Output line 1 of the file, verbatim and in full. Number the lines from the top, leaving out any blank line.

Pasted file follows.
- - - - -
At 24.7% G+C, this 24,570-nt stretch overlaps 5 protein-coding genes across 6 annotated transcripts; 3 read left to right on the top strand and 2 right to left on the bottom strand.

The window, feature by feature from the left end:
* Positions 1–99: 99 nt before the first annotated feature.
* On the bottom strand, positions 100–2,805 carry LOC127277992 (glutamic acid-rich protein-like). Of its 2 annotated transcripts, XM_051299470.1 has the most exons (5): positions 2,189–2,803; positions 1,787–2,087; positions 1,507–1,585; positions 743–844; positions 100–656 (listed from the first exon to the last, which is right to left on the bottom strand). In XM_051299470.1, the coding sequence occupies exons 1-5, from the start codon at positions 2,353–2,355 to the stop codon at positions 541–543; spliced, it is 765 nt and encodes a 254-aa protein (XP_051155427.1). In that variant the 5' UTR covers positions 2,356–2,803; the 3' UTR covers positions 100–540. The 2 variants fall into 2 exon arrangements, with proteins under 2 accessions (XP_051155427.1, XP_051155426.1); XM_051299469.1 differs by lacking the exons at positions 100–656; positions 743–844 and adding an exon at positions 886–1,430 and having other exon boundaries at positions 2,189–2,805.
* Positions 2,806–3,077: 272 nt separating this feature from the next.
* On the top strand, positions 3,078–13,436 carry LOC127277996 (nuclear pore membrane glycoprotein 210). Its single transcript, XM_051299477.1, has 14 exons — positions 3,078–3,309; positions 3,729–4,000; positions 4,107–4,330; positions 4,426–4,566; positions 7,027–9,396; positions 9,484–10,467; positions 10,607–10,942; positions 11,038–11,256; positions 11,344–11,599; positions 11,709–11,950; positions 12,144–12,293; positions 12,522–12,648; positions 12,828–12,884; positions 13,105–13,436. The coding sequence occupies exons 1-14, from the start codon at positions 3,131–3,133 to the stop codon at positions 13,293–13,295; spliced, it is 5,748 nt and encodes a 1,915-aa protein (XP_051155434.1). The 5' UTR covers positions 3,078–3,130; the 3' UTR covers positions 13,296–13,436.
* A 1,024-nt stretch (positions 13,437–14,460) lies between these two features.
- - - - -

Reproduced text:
At 24.7% G+C, this 24,570-nt stretch overlaps 5 protein-coding genes across 6 annotated transcripts; 3 read left to right on the top strand and 2 right to left on the bottom strand.